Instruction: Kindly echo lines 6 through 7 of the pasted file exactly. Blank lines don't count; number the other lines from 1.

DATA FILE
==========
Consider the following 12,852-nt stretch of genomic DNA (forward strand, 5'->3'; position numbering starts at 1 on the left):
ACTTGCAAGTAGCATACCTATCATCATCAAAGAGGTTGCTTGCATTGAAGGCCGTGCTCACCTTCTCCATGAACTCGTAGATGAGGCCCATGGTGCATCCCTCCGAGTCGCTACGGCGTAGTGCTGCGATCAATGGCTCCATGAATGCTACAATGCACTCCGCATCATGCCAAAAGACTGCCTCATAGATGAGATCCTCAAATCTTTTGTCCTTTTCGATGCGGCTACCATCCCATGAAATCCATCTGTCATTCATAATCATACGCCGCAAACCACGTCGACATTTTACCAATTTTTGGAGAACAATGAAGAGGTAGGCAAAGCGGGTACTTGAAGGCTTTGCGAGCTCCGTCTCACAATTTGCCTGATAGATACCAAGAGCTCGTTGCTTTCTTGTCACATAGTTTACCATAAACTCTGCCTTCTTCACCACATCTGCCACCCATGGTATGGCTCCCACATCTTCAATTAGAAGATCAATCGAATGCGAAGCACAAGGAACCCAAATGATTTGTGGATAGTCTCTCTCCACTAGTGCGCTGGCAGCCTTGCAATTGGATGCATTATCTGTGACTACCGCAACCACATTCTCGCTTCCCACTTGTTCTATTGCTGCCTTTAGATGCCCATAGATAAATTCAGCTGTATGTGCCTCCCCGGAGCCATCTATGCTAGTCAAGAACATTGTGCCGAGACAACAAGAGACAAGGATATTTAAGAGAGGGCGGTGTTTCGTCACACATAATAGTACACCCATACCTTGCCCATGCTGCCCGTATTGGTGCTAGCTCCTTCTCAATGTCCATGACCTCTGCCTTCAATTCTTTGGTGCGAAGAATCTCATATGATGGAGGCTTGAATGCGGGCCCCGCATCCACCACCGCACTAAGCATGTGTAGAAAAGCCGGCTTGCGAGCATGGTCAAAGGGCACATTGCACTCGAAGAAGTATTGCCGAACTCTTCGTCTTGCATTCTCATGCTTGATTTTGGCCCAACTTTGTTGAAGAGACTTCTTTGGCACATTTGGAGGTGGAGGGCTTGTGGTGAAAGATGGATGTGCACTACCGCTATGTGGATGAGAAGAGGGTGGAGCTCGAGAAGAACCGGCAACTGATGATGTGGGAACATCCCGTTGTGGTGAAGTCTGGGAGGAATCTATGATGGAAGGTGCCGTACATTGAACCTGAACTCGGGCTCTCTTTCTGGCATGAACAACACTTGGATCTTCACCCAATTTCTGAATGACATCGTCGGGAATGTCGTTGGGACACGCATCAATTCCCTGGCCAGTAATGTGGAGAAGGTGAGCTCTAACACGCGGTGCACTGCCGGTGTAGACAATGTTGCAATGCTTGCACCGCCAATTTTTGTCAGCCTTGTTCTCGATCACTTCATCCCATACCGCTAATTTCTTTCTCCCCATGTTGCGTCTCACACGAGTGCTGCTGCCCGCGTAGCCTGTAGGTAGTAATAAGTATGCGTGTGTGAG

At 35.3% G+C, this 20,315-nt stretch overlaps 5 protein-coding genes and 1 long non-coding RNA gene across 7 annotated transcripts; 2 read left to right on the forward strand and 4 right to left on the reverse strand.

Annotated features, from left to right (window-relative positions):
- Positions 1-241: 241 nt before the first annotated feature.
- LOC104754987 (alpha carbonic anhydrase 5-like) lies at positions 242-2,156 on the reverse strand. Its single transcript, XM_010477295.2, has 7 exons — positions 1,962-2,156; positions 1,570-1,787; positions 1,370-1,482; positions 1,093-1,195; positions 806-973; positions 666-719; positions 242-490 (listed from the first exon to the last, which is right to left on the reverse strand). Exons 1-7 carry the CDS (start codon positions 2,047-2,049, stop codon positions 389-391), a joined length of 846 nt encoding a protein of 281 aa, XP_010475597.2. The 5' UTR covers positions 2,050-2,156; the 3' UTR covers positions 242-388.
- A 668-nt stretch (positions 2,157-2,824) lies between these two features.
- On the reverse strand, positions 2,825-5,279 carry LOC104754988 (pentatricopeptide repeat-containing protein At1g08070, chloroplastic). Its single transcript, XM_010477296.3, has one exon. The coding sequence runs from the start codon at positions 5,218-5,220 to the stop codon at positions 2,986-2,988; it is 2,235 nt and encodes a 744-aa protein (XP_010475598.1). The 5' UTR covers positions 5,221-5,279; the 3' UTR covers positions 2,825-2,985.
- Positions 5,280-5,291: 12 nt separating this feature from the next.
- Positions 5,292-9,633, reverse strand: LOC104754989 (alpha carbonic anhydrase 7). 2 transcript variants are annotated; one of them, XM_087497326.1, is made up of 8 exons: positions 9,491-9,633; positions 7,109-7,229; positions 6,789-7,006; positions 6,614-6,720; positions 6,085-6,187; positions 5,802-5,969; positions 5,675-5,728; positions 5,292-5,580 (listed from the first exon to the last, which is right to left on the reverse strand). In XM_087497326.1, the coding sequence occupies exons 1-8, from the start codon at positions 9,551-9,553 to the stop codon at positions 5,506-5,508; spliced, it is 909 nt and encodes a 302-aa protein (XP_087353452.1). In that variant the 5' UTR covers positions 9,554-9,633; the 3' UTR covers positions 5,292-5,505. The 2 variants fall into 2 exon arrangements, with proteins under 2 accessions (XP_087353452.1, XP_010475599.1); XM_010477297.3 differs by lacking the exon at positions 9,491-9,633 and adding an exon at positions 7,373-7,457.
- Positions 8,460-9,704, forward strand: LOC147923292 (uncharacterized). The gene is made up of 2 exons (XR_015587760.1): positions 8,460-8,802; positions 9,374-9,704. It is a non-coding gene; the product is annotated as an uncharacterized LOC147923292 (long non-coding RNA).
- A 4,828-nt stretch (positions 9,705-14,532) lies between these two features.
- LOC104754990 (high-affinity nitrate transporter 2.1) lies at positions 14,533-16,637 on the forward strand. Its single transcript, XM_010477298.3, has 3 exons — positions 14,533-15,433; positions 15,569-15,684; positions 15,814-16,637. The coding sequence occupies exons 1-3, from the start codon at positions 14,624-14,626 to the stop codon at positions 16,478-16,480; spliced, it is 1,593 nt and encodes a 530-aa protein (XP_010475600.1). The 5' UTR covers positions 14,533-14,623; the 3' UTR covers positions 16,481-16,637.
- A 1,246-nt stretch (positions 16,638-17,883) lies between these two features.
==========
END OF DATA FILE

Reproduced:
- LOC104754987 (alpha carbonic anhydrase 5-like) lies at positions 242-2,156 on the reverse strand. Its single transcript, XM_010477295.2, has 7 exons — positions 1,962-2,156; positions 1,570-1,787; positions 1,370-1,482; positions 1,093-1,195; positions 806-973; positions 666-719; positions 242-490 (listed from the first exon to the last, which is right to left on the reverse strand). Exons 1-7 carry the CDS (start codon positions 2,047-2,049, stop codon positions 389-391), a joined length of 846 nt encoding a protein of 281 aa, XP_010475597.2. The 5' UTR covers positions 2,050-2,156; the 3' UTR covers positions 242-388.
- A 668-nt stretch (positions 2,157-2,824) lies between these two features.